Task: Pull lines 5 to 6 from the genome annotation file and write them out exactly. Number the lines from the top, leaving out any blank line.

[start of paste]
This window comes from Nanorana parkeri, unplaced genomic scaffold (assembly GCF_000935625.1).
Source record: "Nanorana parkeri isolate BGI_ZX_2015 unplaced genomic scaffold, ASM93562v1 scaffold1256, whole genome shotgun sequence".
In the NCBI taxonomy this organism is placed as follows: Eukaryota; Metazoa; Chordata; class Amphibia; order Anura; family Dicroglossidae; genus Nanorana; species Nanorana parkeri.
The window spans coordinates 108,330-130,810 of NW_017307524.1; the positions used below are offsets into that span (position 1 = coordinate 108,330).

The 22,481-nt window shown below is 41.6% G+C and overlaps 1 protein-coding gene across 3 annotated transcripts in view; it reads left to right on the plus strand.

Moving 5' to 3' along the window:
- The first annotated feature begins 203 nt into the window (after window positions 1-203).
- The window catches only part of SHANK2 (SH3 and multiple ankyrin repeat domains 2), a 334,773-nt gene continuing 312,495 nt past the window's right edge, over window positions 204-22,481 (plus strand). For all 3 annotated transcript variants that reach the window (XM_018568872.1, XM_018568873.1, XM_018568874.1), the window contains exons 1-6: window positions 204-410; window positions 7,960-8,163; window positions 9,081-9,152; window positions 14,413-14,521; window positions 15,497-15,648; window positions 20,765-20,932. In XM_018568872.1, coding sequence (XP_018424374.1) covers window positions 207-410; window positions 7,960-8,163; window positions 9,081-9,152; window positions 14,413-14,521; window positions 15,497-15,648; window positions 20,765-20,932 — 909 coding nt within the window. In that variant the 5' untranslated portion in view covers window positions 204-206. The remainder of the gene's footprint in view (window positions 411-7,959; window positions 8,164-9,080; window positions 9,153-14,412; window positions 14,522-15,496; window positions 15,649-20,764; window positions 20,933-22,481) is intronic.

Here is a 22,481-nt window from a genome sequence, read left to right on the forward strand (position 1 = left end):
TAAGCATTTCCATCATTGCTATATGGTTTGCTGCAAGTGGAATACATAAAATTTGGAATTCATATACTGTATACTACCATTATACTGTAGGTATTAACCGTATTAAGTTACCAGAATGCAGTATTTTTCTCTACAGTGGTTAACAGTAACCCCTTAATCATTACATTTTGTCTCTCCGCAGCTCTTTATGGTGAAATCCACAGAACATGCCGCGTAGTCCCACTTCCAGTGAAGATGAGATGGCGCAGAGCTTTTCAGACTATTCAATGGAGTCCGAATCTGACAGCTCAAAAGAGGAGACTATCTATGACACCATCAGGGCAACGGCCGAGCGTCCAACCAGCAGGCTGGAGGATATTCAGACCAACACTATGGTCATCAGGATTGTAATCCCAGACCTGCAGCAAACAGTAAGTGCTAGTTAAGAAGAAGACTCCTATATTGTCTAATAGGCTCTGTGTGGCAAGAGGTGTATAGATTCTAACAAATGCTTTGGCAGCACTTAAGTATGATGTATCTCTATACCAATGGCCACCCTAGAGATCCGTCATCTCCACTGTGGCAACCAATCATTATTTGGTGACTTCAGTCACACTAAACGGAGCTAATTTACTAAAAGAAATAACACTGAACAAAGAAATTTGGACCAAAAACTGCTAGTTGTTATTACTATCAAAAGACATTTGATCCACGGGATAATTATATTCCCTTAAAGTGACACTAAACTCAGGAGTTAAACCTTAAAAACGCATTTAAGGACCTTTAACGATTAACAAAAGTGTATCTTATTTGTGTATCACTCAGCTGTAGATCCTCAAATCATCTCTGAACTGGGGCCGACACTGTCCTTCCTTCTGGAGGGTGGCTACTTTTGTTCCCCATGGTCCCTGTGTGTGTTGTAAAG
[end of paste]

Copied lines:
The 22,481-nt window shown below is 41.6% G+C and overlaps 1 protein-coding gene across 3 annotated transcripts in view; it reads left to right on the plus strand.

Moving 5' to 3' along the window: